He wrote: “I can tell you that Ben E. will be missed more than words can say. Our sincere condolences go out to Betty and the entire family.

“Thank you Ben E. for your friendship and the wonderful legacy you leave behind.”

Actor Jerry O’Connell, who played Vern in the film “Stand By Me” alongside River Phoenix and Corey Feldmantweeted: “You know you are good when John Lennon covers your song. Ben E. King was a wonderful and immensely talented man.”

Born Benjamin Earl Nelson, he initially joined a doo-wop group called The Five Crowns, who became The Drifters after that group’s manager fired the band’s previous members.  He co-wrote and sang on the band’s single “There Goes My Baby,” which reached number two in the U.S. in 1959.

But the group members were paid just $100 per week by their manager and, after a request for a pay rise was turned down, the singer decided to go it alone. In the process, he adopted the surname King.

His first solo hit was “Spanish Harlem” in 1961, which was followed by “Stand By Me.”

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Lauryn Hill’s Grammy-Winning Album “The Miseducation of Lauryn Hill” to Be Entered Into the Library of Congress

Lauryn Hill

Lauryn Hill poses with the five Grammy Awards she won for The Miseducation of Lauryn Hill at the 41st annual Grammy Awards in Los Angeles Feb. 24, 1999. (VINCE BUCCI/AFP/GETTY IMAGES)

Each year, the Library of Congress selects 25 recordings to add to its archive. This year, Lauryn Hill’s record-breaking album, The Miseducation of Lauryn Hill, will be included in the 25.

According to the Library of Congress press release, among requirements for inclusion in the archive are that the recordings be “culturally, historically or aesthetically significant” and be at least 10 years old. The Library of Congress gave a lengthy explanation as to why it chose Hill’s debut album:

“Lauryn Hill’s debut solo record, following the breakup of the Fugees, is a work of honesty in which Hill explores her feelings on topics that included the deep wonder of pregnancy, the pitfalls of modern relationships and the experience of the sacred. The album effortlessly fuses soul, rhythm and blues, rap and reggae. Hill’s vocal range, smooth clear highs and vibrato are stunning. The rapping is rhythmically compelling while always retaining, and frequently exploiting, the natural cadences of conversational speech. Standout guest performances include Carlos Santana’s soulful acoustic guitar solo on ‘Zion,’ and duets with Mary J. Blige and D’Angelo on ‘I Used to Love Him’ and ‘Nothing Even Matters,’ respectively.”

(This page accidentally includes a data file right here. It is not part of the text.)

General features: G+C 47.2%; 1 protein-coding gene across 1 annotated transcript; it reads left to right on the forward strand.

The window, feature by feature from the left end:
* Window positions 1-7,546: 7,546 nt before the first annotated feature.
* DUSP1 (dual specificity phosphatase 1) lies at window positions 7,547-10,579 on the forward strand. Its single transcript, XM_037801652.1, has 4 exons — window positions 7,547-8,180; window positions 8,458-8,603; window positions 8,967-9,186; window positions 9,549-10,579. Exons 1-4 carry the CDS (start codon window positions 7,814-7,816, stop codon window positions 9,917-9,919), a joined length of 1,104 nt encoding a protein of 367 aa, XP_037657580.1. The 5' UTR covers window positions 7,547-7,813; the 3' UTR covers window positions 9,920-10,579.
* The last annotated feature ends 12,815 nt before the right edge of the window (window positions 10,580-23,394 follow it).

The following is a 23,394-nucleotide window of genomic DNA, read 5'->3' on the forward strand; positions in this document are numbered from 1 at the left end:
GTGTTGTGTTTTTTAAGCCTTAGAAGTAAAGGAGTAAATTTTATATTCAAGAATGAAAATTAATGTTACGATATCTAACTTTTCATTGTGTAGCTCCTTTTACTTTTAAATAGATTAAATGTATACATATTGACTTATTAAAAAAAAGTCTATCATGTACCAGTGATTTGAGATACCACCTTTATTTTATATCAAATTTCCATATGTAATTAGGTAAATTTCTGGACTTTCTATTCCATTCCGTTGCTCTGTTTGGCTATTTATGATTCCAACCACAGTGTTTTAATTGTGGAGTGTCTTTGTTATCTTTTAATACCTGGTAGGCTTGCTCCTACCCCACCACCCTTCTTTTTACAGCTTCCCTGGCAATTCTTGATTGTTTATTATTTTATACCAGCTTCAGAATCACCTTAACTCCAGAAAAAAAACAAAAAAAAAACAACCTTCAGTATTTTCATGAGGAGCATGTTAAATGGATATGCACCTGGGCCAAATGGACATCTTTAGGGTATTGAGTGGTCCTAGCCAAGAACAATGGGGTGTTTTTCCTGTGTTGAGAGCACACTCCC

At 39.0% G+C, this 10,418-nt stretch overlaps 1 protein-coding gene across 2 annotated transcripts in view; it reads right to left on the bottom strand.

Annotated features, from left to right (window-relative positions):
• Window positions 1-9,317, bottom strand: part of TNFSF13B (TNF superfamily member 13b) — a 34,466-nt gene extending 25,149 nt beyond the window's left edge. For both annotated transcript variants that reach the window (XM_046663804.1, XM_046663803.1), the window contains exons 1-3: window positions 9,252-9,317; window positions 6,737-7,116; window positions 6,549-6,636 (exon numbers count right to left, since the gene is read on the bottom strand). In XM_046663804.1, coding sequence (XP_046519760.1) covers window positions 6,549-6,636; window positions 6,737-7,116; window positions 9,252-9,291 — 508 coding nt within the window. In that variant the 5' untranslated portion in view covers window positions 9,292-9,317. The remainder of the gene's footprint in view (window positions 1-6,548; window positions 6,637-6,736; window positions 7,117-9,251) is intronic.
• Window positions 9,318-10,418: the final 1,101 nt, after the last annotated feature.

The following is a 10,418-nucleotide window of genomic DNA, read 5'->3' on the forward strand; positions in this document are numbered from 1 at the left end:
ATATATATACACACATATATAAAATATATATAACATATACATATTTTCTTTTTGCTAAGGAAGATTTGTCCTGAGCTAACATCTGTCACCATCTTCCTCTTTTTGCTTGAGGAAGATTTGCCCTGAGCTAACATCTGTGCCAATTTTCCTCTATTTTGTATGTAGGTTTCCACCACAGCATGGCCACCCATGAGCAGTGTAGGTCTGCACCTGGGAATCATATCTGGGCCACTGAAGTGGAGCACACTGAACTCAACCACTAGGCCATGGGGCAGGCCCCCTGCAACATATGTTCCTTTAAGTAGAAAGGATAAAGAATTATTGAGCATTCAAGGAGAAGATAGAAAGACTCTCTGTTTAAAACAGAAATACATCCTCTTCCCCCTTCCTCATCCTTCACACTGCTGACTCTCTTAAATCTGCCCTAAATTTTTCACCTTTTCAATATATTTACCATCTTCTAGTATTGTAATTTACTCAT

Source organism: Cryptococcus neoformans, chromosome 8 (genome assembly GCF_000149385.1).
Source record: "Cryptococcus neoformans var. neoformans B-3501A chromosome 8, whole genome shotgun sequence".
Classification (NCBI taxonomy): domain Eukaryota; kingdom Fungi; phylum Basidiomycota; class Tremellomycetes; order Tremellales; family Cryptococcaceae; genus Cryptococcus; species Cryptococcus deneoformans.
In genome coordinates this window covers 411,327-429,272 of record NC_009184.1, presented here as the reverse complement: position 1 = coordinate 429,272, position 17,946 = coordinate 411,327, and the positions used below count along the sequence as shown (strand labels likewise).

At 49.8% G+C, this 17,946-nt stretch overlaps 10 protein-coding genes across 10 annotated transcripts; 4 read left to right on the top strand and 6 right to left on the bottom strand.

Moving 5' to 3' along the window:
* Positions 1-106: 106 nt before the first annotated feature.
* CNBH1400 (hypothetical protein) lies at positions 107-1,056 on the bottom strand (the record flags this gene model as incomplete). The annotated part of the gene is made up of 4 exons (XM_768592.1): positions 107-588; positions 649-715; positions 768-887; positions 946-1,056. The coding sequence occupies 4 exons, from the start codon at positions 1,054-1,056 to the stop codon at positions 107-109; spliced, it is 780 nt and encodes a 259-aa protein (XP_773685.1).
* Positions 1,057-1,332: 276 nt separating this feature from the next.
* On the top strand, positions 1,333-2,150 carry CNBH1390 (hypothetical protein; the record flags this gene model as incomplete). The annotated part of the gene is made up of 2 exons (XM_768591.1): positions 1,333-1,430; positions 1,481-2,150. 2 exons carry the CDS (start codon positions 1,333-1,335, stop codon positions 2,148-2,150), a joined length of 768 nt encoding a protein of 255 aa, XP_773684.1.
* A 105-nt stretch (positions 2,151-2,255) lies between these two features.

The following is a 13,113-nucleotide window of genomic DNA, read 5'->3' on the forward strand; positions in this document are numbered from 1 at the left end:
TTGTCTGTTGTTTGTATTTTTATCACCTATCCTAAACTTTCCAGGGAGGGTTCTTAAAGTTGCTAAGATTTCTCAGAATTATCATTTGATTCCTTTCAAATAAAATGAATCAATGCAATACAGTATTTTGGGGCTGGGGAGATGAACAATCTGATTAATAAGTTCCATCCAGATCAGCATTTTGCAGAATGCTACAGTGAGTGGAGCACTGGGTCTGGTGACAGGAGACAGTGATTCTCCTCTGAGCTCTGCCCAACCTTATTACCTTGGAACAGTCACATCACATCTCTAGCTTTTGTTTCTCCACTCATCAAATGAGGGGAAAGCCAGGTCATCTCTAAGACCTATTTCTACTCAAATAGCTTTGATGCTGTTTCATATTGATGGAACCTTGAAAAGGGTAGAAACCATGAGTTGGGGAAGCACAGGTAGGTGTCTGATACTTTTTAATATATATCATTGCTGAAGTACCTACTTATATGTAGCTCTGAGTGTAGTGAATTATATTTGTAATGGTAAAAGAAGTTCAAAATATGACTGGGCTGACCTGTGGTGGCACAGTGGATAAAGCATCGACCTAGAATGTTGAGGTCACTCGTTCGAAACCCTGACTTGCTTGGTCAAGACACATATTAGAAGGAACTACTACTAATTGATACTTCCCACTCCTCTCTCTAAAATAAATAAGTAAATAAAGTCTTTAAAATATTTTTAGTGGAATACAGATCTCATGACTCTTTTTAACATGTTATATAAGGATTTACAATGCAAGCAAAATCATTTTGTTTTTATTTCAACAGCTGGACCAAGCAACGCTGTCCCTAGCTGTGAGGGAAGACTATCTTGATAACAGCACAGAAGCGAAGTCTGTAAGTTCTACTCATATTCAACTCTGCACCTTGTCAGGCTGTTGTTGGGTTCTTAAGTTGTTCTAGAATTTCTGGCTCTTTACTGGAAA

Hill’s album joins an eclectic list, which includes Ben E. King’s “Stand By Me,” Sly and the Family Stone’s Stand album, and even a Sesame Street platinum-hits album.

Check out the full list of inductees below:

1. Vernacular Wax Cylinder Recordings at University of California, Santa Barbara Library (c.1890-1910)

2. The Benjamin Ives Gilman Collection, recorded at the 1893 World’s Columbian Exposition at Chicago (1893)

3. “The Boys of the Lough”/ “The Humours of Ennistymon” (single)—Michael Coleman (1922)
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Library of Congress Acquires Papers of Legendary Jazz Drummer Max Roach

From Max Roach’s archive: a contract for a 1956 club date; an undated photo of Roach, at right, with Art Blakey, center; a 1964 letter from Maya Angelou. Lexey Swall for The New York Times

WASHINGTON — Max Roach, the great drummer and bandleader and paradigm-shifter of jazz, though he disliked that word, never finished an autobiography.  That’s a shame. He died in 2007 at 83, and his career spans the beginning of bebop, the intersection of jazz with the civil rights movement, free improvisation, and jazz’s current state of cross-disciplinary experiments and multimedia performances. Inasmuch as jazz is about change and resistance, he embodied those qualities: He fought anything that would contain or reduce him as an artist and a human being. He would have been well served by his own narrative, set in one voice.

Max RoachBut Roach was archivally minded, and, when he died, he left 400 linear feet of his life and actions to be read: scores and lead sheets, photographs, contracts, itineraries, correspondence, reel tapes and cassettes and drafts of an unfinished autobiography, written with the help of Amiri Baraka. On Monday, the Library of Congress will announce that it has acquired the archive from Mr. Roach’s family and that it will be made available to researchers.

“What I think he would hope people would see,” said the violist Maxine Roach, his daughter from his first marriage, “is that there was a lot about his life that was difficult, you know? The struggles. A lot about economics, and jazz as a word that we didn’t define ourselves.” (Roach felt that it was a pejorative term; he preferred to call it African-American music.)  “But aside from all of that,” she continued, “I hope that people see his excellence and his mastery of his skill, which helped him rise in this country that’s been so hard on black men especially, and how he went through it and what price he paid.”